An ideal arowana swims with confidence and í neither too thin nor too fat.
Those skilled with the scalpel have no shortage of customers in Southeast Asia who seek cosmetic surgeries for their pet fish. Common procedures include facelifts, eye lifts, and chin jobs.
The Asian arowana is a highly prized (and sometimes very expensive) aquarium fish that is particularly popular among wealthy Chinese businessmen. Young fish can be acquired for as little as $1,000, but a member of the Chinese Communist Party allegedly purchased one of the more mature specimens for $300,000. They are said to live for decades.
The arowana, also known as the dragon fish (or lóng yú in Chinese), has large, glimmering scales in red, gold or green and two whiskers below its mouth. The fish can grow as large as three feet long. It’s believed they bring good luck and prosperity to their owners, and legend has it that loyal arowana will jump out of their tanks in order to warn their owners about bad business deals.
It’s no wonder they are highly valued among the elite.
Yet, like humans, the arowana occasionally experience the telltale signs of aging and other cosmetic issues. Fortunately for their owners, these problems can easily be remedied through surgical procedures.
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A man named Willie Si is known as “Dr. Arowana” in Singapore (his book, Arowana: A Layman’s Guide, is available on Amazon, and according to one consumer is “a must for any Arowana lovers!”). Considered the father of fish plastic surgery, the car-mechanic-turned-fish-consultant began repairing arowana abnormalities in the ’90s. He initially just clipped their tails so they resembled chrysanthemums. He later transitioned to other surgeries, such as removing eyeball fungus with diamond-cutting tools. Si hung up his scalpel after too many botched procedures and now simply doles out comfort and advice to concerned arowana owners.
Eugene Ng is another Singaporean fish doctor who specializes in arowana cosmetic surgery, which is relatively inexpensive considering the cost of the fish itself. He charges $90 for an eyelift and $60 for a chin job (don’t worry, the fish are administered a sedative beforehand). To repair droopy eyes, for example, he loosens the surrounding tissue and pushes the eyeball back into the socket with forceps (see a video of this type of procedure here). Other surgeries involve smoothing out the scales or repairing a swim bladder. Typically, the procedures take less than an hour.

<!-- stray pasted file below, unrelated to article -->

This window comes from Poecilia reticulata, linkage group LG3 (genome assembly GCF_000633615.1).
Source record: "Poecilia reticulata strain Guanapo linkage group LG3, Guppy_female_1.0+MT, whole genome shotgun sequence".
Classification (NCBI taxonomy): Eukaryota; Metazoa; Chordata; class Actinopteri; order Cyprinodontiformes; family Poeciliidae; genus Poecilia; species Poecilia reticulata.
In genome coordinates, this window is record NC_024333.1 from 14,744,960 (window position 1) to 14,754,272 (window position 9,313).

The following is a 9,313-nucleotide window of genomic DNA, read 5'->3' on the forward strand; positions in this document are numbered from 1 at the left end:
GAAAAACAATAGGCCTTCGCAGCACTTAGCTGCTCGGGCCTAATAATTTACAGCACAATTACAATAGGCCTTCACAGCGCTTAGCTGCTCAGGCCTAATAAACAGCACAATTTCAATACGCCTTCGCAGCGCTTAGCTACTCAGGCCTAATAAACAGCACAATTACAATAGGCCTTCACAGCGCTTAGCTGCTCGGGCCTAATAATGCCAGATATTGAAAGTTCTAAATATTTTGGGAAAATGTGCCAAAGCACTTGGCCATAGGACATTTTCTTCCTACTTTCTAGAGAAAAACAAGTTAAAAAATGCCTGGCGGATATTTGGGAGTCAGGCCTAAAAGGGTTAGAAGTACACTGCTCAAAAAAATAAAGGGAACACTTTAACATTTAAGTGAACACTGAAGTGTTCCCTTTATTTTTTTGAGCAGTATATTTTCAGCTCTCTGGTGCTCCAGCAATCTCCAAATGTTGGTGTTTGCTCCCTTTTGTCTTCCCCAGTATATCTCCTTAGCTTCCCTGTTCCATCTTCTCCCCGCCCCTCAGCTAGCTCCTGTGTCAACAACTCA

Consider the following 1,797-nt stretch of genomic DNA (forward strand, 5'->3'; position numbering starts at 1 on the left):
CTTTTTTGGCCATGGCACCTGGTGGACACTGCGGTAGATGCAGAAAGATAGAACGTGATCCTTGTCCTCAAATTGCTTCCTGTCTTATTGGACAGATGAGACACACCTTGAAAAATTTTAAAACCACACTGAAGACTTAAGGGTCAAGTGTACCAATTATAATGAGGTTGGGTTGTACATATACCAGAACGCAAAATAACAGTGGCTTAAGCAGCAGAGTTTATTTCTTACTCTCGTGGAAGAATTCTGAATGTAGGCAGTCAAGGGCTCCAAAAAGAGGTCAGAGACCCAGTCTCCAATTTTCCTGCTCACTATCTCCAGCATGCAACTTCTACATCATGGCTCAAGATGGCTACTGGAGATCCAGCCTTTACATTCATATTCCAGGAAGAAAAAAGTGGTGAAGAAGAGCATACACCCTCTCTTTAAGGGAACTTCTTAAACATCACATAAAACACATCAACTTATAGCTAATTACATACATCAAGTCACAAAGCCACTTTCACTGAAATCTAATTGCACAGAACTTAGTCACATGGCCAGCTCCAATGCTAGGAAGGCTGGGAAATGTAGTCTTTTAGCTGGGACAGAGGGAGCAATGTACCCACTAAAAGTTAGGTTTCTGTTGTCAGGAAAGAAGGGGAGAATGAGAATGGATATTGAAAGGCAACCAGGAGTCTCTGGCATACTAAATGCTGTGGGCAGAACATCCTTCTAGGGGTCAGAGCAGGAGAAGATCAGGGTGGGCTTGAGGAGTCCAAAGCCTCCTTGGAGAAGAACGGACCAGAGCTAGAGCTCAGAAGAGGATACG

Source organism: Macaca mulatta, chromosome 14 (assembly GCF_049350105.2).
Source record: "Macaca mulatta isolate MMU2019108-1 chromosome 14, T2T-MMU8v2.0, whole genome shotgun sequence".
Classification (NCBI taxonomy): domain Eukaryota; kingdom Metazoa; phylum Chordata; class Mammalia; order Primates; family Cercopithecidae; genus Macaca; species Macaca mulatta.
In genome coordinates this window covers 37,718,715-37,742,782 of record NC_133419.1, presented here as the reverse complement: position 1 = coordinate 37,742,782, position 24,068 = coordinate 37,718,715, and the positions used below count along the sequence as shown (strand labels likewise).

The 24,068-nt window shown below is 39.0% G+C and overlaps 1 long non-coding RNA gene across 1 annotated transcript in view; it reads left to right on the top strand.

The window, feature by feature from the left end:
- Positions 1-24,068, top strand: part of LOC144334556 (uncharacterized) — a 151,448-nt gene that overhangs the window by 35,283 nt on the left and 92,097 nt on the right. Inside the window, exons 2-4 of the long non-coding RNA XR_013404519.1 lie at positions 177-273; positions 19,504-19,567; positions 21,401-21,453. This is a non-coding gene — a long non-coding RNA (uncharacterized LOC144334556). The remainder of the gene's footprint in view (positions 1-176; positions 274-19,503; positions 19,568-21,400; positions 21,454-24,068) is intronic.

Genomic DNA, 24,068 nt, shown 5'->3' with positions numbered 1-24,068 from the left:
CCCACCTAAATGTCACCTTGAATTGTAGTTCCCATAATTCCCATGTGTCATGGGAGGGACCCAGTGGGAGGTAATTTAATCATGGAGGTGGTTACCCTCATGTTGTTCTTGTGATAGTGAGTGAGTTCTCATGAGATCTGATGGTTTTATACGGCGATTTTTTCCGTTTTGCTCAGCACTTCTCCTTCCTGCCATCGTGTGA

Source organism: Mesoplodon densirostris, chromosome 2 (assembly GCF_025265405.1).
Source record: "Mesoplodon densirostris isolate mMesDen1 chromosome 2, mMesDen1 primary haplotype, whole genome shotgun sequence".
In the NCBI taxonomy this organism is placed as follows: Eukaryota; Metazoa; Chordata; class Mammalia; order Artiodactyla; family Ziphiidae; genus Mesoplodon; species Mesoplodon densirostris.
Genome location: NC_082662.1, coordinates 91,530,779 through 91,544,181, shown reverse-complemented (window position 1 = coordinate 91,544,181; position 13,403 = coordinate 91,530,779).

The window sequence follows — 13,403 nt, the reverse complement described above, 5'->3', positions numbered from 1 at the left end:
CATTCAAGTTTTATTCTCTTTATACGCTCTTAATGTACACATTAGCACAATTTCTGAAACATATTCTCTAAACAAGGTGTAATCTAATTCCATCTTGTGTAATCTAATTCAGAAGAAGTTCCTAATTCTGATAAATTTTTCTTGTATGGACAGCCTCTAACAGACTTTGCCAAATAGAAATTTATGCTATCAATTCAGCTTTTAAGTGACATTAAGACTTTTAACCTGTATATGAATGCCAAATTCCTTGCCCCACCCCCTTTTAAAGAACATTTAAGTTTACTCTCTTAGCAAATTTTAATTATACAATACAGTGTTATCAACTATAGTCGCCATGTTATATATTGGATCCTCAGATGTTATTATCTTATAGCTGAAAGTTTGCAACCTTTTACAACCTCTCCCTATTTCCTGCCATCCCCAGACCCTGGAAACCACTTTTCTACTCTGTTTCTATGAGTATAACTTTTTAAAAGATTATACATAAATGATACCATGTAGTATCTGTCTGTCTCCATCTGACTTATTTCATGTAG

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The fish owners strive to make their arowana as perfect as possible. An ideal arowana has straight whiskers, bright and clear eyes, healthy round fins and shiny scales. It must swim with confidence and be neither too thin nor too fat.
Americans also pay to have their pets cosmetically altered, but the patients tend to be canines, not fish. One semi-popular procedure for neutered male dogs is testicular implants, which are called Neuticles. Gregg Miller, the man behind the fake dog balls, says he’s sold over half a million Neuticles over the past two decades. They cost about $310 a pair and are available in 11 different sizes. Why does a dog need a set of phony testicles? To feel whole again. Miller has even created a pair for an elephant.
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Typically, dog plastic surgery in the United States is performed for medical, not cosmetic, reasons. Dogs with pushed-in faces such as French bulldogs and pugs sometimes require eyelid lifts and nostril procedures to help them see and breathe better, while shar-pei may need tummy tucks to prevent bacterial infections.
In 2011, U.S. dog owners spent $62 million on plastic surgery for their animals, according to Petplan.
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